“Every time people talk about liberals and conservatives, they’ve got to explain it to me again so I can figure out what the hell I am. I’m serious. I could give a flying f---,” Kruzich said. “Just get along. Work things out. Isn’t that what we’re supposed to be doing?”
Politicians in the state seem to understand this message. The Wyoming Legislature meets for less than two months each year in Cheyenne and lawmakers generally hold full-time jobs outside of politics. With a packed agenda when lawmakers do get together, there often simply isn’t time to spend on divisive topics, said Republican political consultant Bill Cubin.
“Rank-and-file legislators, they’ll tell you, ‘We have so little time down in Cheyenne in the legislative session. We have to get budgets done and fund infrastructure and set policy that is impacting people today,’” Cubin said. “A lot of those social issues fall through the cracks.”
There are other dimensions to the state’s unconventional politics. In a sit-down interview, the governor said that despite Republican dominance, there is a significant diversity of opinion within their ranks. He speculated that because it is such a red state, there are some politicians who might be Democrats in other states but slap an “R” after their name here.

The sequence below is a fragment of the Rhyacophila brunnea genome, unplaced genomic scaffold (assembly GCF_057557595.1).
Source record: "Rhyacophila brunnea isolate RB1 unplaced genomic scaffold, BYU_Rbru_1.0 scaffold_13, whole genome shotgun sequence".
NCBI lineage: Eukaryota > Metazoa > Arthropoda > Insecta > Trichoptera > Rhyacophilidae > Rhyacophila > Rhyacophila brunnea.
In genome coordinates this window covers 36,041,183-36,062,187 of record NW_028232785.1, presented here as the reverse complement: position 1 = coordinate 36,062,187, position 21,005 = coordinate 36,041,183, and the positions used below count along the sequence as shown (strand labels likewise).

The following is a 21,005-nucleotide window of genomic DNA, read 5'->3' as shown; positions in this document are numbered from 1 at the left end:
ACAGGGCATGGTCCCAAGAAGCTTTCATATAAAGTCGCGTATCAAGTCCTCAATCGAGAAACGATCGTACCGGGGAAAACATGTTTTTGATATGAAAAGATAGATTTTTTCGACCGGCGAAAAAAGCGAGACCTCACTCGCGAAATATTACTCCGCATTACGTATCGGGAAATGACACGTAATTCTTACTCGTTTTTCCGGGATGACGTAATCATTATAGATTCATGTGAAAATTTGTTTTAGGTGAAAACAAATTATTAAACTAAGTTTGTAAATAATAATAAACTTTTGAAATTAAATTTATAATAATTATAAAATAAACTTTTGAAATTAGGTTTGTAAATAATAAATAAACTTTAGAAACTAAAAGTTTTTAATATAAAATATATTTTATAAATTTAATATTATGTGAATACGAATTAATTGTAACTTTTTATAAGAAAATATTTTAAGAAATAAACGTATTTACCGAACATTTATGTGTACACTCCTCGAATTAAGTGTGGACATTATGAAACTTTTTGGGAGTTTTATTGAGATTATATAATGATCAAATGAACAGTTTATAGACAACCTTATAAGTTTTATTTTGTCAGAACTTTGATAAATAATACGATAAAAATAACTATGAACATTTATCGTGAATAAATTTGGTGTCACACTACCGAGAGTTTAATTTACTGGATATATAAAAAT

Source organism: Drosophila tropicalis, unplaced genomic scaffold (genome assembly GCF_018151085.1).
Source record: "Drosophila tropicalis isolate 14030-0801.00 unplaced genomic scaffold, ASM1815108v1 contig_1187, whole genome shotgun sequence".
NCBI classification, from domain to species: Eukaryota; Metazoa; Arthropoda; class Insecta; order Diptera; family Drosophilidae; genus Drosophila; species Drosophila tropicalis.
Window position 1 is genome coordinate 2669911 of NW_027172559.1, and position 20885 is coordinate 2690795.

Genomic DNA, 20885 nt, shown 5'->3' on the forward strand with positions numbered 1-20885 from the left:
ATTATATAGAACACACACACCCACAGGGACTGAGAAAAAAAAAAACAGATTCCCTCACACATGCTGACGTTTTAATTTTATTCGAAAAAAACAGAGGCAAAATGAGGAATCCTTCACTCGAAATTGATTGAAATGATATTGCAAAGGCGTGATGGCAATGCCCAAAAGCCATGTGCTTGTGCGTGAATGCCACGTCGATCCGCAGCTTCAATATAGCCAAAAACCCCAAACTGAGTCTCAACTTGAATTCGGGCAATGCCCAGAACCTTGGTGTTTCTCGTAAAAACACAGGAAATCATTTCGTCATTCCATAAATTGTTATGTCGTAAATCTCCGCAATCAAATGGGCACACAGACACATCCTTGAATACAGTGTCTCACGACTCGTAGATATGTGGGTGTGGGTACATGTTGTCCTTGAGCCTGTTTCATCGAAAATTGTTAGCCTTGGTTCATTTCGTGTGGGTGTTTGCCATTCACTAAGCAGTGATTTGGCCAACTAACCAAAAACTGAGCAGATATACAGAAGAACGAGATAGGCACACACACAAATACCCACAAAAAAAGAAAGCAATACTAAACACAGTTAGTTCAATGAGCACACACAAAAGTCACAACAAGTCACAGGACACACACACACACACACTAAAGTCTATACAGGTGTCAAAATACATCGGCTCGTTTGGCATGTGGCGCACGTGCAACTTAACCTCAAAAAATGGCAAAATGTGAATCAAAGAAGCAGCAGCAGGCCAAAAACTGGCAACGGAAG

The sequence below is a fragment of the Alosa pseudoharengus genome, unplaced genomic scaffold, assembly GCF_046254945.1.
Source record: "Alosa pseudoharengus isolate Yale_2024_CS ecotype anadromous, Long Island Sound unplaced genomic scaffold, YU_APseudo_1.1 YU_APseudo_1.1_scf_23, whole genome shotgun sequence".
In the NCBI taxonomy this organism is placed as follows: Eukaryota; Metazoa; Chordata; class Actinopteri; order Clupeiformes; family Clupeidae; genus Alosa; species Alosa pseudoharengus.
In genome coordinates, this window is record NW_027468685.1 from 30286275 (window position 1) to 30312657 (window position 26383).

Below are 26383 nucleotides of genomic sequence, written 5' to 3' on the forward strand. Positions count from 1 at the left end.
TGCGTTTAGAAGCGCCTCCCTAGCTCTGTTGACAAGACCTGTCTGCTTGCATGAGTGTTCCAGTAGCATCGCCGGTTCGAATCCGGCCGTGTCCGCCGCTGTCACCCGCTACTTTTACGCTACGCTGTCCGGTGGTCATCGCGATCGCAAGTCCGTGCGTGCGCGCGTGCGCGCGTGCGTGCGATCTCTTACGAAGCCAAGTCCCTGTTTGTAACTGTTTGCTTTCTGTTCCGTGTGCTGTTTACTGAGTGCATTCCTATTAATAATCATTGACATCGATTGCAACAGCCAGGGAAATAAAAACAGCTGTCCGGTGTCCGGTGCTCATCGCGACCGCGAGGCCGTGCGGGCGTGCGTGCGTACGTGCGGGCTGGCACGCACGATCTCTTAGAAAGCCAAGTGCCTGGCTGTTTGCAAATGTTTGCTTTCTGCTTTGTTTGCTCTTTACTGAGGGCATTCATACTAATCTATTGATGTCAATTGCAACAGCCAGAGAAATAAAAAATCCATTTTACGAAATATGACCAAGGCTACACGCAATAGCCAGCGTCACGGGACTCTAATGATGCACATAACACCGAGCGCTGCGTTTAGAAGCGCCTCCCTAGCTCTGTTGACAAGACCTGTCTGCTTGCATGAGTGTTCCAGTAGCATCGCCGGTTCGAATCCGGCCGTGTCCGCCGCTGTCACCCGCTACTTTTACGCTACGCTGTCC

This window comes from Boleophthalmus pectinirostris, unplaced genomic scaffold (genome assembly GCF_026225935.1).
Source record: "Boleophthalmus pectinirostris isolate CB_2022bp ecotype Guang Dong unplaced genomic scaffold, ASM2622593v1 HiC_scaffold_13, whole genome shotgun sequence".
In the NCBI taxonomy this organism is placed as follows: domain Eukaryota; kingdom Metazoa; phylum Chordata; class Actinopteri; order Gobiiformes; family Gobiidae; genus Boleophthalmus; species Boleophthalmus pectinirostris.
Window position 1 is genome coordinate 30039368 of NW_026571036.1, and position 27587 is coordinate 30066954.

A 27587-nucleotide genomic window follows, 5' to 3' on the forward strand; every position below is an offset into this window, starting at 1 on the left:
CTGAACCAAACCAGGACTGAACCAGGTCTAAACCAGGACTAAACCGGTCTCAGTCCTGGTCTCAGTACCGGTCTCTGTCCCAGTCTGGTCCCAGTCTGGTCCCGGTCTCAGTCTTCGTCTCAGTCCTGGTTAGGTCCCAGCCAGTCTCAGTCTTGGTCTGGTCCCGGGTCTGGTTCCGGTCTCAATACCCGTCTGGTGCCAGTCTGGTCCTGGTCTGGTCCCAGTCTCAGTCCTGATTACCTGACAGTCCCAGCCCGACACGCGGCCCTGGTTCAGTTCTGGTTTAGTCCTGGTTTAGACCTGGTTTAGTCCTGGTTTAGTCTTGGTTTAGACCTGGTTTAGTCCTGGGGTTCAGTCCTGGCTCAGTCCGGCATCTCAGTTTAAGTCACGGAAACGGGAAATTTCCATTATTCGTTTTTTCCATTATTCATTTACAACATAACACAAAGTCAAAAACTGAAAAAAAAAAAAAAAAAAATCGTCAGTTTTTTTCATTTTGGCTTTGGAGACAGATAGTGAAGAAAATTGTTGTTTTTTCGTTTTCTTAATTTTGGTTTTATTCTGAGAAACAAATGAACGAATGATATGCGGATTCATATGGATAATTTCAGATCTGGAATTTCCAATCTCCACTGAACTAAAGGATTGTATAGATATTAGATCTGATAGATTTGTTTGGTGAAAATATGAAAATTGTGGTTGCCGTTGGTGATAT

“I have close friends who I think, many will even say, ‘I am more closely aligned with the Democratic Party, but I want relevance in terms of how I participate in the political process,’” Mead said. “I do think that happens.”
He also thinks politics is inherently different in a state with so few people.
“When we talk about policy, it’s not on academic terms. It affects your cousin and my sister. It affects our neighbor,” Mead said. “I think that’s why trust is not limited to just a ‘D’ or an ‘R.’ It’s, ‘We want you to delve into this because what you do in a citizen legislature with a small population, you will effect change.’”
Perhaps that is how state Treasurer Mark Gordon, a former member of the Sierra Club and donor to Democrat John Kerry’s presidential run in 2004, can be considered a front-runner in the Republican primary to replace Mead next year.